Google Supporting OpenStack On Its Cloud Platform

There are several cloud computing platforms around the world and three of the largest are Google, Amazon and Microsoft. These three platforms compete against one another but when it comes to big business and enterprise solutions, Microsoft has an advantage. As such, Google is more competing with Amazon at this juncture and have just made an announcement that may be something of a game changer: Google has announced that it is joining the OpenStack Foundation, the non-profit governing body overseeing the free cloud computing software, OverStack. OverStack has been supported by a number of large computing businesses including IBM, HP and Intel. The key advantage to Google in joining OpenStack is that because many businesses already support and run an OpenStack platform, it affords a high degree of compatibility with these existing enterprise data centres. Ultimately, going forward, Google's adoption of OpenStack will mean that a big business can plug into Google's Cloud Platform very simply and easily.

There is another advantage to Google's Cloud Platform adopting the OpenStack standard and this is the "hybrid cloud" technology. Hybrid cloud systems are for when the business in question is unable or unwilling to place all of its computing resources in the cloud and so keeps some data and processing in-house. There can be several reasons for wanting to run a hybrid cloud system such as regulatory compliance (that limit how and where a business can store its data) or perhaps the business wish to continue to utilize their expensive existing in-house data servers. Microsoft has traditionally maintained an advantage in hybrid cloud technology since Windows Server is a near-ubiquitous technology and Microsoft's public cloud product, called Azure, has deep integration with Microsoft Windows. This makes it easy to plug in cloud computing module into an existing Windows Server set up and it's something neither Amazon nor Google can quite replicate. OpenStack software has the ability to relatively easily convert a cloud set up into a private cloud that can easily be incorporated into a hybrid cloud setup. For those businesses where OpenStack has become something of an operating system for the in-house data centre, this means that Google's Cloud Platform can now relatively easily be used to built a bolt-on hybrid cloud.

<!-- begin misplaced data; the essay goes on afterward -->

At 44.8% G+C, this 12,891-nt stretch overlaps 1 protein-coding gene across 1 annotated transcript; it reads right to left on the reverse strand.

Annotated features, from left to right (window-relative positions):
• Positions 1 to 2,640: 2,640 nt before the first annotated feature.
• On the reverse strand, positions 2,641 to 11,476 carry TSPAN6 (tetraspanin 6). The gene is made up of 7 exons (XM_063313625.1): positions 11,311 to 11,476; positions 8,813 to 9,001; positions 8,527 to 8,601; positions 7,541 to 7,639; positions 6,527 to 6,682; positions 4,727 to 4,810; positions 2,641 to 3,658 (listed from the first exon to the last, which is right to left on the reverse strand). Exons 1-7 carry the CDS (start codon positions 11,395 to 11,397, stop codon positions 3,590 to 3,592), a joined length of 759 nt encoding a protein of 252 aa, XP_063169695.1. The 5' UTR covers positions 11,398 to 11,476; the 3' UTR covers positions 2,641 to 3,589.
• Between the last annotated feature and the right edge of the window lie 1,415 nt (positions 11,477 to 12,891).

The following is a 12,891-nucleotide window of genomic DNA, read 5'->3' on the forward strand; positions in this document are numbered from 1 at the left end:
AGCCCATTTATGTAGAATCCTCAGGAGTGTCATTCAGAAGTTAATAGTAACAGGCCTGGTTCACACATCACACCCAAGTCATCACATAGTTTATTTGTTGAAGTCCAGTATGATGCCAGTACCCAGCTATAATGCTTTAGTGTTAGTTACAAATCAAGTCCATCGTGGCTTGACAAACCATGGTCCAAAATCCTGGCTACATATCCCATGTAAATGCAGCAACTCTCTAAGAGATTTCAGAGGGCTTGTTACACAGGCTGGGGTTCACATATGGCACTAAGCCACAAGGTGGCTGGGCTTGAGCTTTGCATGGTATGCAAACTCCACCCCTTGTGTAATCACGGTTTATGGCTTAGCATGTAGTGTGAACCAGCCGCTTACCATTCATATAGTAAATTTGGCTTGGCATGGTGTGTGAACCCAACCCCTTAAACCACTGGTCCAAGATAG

Another announcement is that Google is incorporating software container technology into their adoption of OpenStack. This new technology, pioneered by Docker, is designed to let a developer write code once and deploy it anywhere. This makes it much easier for people to move applications between OpenStack and the Google Cloud Platform, which again helps make the new product that much more accessible and desirable for enterprises. Google Cloud Platform's spokesman, Craig MuLuckie, explains: "[We're] letting our customers pick where they run their workloads solely technical on the merit of the platform, and their specific business needs. Ensuring that the technologies we build work well everywhere is a big part of that." Google's support for OpenStack is also useful, as there had been concerns the platform would still be around in a few years.

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About the Author

David Steele

Senior Staff Writer
I grew up with 8-bit computers and moved into PDAs in my professional life, using a number of devices from early Windows CE clamshells and later. Today, my main devices are a Nexus 5X, a Sony Xperia Z Tablet and a coffee cup.
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